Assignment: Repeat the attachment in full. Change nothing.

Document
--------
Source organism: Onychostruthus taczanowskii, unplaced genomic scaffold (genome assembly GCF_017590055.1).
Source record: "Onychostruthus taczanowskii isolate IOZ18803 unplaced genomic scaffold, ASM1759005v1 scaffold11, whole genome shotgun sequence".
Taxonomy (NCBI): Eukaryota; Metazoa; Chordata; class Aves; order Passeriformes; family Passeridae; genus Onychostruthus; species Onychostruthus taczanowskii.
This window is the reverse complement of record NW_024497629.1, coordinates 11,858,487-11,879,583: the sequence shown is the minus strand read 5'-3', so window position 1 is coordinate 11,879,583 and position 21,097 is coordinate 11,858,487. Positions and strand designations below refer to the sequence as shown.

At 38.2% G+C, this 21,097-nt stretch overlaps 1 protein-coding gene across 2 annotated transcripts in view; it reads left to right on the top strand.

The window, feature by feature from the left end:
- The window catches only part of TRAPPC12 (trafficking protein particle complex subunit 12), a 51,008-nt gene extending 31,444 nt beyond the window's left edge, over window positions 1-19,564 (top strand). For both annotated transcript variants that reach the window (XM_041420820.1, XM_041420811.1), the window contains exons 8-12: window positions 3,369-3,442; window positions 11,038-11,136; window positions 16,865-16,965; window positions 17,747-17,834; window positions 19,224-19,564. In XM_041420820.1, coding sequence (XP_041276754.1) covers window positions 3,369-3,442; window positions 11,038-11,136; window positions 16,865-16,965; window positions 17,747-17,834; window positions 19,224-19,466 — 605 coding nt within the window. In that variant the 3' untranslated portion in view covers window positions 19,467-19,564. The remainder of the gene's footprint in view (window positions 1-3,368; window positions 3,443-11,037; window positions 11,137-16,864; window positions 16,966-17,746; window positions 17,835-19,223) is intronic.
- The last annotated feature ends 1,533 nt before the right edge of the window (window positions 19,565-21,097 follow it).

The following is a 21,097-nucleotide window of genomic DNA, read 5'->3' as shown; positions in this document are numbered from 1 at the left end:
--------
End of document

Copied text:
Source organism: Onychostruthus taczanowskii, unplaced genomic scaffold (genome assembly GCF_017590055.1).
Source record: "Onychostruthus taczanowskii isolate IOZ18803 unplaced genomic scaffold, ASM1759005v1 scaffold11, whole genome shotgun sequence".
Taxonomy (NCBI): Eukaryota; Metazoa; Chordata; class Aves; order Passeriformes; family Passeridae; genus Onychostruthus; species Onychostruthus taczanowskii.
This window is the reverse complement of record NW_024497629.1, coordinates 11,858,487-11,879,583: the sequence shown is the minus strand read 5'-3', so window position 1 is coordinate 11,879,583 and position 21,097 is coordinate 11,858,487. Positions and strand designations below refer to the sequence as shown.

At 38.2% G+C, this 21,097-nt stretch overlaps 1 protein-coding gene across 2 annotated transcripts in view; it reads left to right on the top strand.

The window, feature by feature from the left end:
- The window catches only part of TRAPPC12 (trafficking protein particle complex subunit 12), a 51,008-nt gene extending 31,444 nt beyond the window's left edge, over window positions 1-19,564 (top strand). For both annotated transcript variants that reach the window (XM_041420820.1, XM_041420811.1), the window contains exons 8-12: window positions 3,369-3,442; window positions 11,038-11,136; window positions 16,865-16,965; window positions 17,747-17,834; window positions 19,224-19,564. In XM_041420820.1, coding sequence (XP_041276754.1) covers window positions 3,369-3,442; window positions 11,038-11,136; window positions 16,865-16,965; window positions 17,747-17,834; window positions 19,224-19,466 — 605 coding nt within the window. In that variant the 3' untranslated portion in view covers window positions 19,467-19,564. The remainder of the gene's footprint in view (window positions 1-3,368; window positions 3,443-11,037; window positions 11,137-16,864; window positions 16,966-17,746; window positions 17,835-19,223) is intronic.
- The last annotated feature ends 1,533 nt before the right edge of the window (window positions 19,565-21,097 follow it).

The following is a 21,097-nucleotide window of genomic DNA, read 5'->3' as shown; positions in this document are numbered from 1 at the left end: